All persons ought to endeavor to follow what is right, and not what is established.
Of mankind in general, the parts are greater than the whole.
There also appears to be another element in the soul, which, though irrational, yet in a manner participates in rational principle.
Conscientious and careful physicians allocate causes of disease to natural laws, while the ablest scientists go back to medicine for their first principles.
But since there is but one aim for the entire state, it follows that education must be one and the same for all, and that the responsibility for it must be a public one, not the private affair which it now is, each man looking after his own children and teaching them privately whatever private curri
We are what we repeatedly do.
Homer has taught all other poets the art of telling lies skillfully.
Life is full of chances and changes, and the most prosperous of men may in the evening of his days meet with great misfortunes.
A true disciple shows his appreciation by reaching further than his teacher.
Those who educate children well are more to be honored than they who produce them; for these only gave them life, those the art of living well.
In all things of nature there is something of the marvelous. Arist
At first he who invented any art that went beyond the common perceptions of man was naturally admired by men, not only because there was something useful in the inventions, but because he was thought wise and superior to the rest. But as more arts were invented, and some were directed to the necessi
We make war that we may live in peace.
Hence both women and children must be educated with an eye to the constitution, if indeed it makes any difference to the virtue of a city-state that its children be virtuous, and its women too. And it must make a difference, since half the free population are women, and from children come those who
A period may be defined as a portion of speech that has in itself a beginning and an end, being at the same time not too big to be taken in at a glance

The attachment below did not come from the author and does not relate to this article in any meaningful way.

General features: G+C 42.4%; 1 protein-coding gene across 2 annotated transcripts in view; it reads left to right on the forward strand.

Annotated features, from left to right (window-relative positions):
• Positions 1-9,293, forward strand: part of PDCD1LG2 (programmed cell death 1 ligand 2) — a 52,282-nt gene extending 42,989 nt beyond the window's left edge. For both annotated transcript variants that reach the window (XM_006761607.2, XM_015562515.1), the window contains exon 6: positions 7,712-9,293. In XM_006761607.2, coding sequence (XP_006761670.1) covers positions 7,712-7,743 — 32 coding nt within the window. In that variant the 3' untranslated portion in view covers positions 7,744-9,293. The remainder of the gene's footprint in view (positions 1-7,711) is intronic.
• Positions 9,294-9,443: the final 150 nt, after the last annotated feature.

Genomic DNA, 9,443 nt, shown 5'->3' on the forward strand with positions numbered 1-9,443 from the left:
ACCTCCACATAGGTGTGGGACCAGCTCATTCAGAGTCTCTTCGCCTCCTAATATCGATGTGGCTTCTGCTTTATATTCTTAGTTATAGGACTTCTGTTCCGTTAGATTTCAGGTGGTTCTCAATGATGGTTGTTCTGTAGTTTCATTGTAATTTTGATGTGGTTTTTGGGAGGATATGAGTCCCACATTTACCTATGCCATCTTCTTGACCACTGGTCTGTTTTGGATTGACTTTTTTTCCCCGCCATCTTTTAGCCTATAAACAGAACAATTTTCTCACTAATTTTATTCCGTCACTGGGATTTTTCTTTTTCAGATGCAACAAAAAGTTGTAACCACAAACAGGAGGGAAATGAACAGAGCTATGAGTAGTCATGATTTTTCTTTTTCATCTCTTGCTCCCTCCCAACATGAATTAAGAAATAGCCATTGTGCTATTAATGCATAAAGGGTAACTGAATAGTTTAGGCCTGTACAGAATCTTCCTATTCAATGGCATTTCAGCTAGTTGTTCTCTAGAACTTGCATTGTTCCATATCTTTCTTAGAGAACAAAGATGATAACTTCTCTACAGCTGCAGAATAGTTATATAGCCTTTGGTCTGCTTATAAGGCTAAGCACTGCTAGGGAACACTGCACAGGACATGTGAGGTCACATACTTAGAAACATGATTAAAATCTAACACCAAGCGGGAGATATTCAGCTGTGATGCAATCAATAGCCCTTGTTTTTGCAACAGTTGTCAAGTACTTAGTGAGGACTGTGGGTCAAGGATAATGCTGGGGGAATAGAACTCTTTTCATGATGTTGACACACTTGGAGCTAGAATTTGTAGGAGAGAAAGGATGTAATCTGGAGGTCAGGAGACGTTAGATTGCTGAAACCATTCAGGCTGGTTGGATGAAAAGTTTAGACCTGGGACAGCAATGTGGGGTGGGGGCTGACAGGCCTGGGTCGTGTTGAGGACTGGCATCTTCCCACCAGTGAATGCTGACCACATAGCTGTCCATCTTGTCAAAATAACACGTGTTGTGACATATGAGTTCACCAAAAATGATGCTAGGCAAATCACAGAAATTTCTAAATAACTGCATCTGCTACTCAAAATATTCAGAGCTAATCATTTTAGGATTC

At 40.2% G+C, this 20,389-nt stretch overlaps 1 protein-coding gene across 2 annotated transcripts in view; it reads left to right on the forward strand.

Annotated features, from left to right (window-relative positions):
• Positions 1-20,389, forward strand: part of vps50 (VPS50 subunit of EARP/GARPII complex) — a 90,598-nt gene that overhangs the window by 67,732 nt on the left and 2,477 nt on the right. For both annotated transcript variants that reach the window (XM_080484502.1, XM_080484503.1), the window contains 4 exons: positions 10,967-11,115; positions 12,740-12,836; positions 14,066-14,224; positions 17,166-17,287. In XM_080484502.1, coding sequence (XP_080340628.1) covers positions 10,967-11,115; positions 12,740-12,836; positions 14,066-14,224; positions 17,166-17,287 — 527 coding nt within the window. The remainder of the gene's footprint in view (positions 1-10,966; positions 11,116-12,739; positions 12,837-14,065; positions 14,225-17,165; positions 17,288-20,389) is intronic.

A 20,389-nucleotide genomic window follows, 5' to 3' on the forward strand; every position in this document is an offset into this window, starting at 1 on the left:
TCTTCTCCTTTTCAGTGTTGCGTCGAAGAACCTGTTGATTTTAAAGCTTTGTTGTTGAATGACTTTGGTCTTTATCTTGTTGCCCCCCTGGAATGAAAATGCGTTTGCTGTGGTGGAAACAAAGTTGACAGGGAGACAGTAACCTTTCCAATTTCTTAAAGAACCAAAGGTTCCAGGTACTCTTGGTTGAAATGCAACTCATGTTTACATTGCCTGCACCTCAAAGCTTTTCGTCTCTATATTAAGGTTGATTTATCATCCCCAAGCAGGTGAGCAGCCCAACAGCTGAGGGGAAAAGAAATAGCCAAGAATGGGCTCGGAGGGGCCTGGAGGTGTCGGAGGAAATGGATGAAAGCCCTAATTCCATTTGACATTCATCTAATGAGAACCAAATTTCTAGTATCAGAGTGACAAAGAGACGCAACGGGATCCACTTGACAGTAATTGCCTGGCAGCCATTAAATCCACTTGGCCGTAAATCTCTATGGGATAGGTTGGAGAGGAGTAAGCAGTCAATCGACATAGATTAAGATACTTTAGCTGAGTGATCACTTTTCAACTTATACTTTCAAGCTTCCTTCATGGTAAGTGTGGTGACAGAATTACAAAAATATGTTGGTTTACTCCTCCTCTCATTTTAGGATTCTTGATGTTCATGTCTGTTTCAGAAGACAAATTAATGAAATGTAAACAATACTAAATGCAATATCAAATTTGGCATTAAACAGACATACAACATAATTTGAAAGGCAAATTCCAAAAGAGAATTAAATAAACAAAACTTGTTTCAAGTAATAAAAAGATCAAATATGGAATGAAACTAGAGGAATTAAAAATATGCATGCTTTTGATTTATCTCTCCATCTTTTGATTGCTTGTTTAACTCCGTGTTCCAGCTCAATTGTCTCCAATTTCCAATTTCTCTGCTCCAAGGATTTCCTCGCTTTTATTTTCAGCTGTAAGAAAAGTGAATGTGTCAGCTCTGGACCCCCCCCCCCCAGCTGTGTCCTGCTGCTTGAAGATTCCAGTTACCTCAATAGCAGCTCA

People do not naturally become morally excellent or practically wise. They become so, if at all, only as the result of lifelong personal and community effort.
We become just by performing just actions, temperate by performing temperate actions, brave by performing brave actions.
It is not easy to determine the nature of music, or why any one should have a knowledge of it.
Probable impossibilities are to be preferred to improbable possibilities. Aristotl
Nothing in life is more necessary than friendship.
Since the things we do determine the character of life, no blessed person can become unhappy. For he will never do those things which are hateful and petty.
No one praises happiness as one praises justice, but we call it a 'blessing,' deeming it something higher and more divine than things we praise.
Property should be in a general sense common, but as a general rule private... In well-ordered states, although every man has his own property, some things he will place at the disposal of his friends, while of others he shares the use of them.
Since the branch of philosophy on which we are at present engaged differs from the others in not being a subject of merely intellectual interest â€” I mean we are not concerned to know what goodness essentially is, but how we are to become good men, for this alone gives the study its practical value
There's many a slip between the cup and the lip.
Moral virtue is a mean . . . between two vices, one of excess and the other of defect; . . . it is such a mean because it aims at hitting the middle point in feelings and in actions. This is why it is a hard task to be good, for it is hard to find the middle point in anything.
Even if you must have regard to wealth, in order to secure leisure, yet it is surely a bad thing that the greatest offices, such as those of kings and generals, should be bought. The law which allows this abuse makes wealth of more account than virtue, and the whole state becomes avaricious.
Nature does nothing in vain. Therefore, it is imperative for persons to act in accordance with their nature and develop their latent talents, in order to be content and complete.
The happy man . . . will be always or at least most often employed in doing and contemplating the things that are in conformity with virtue. And he will bear changes of fortunes most nobly, and with perfect propriety in every way.
A brave man is clear in his discourse, and keeps close to truth.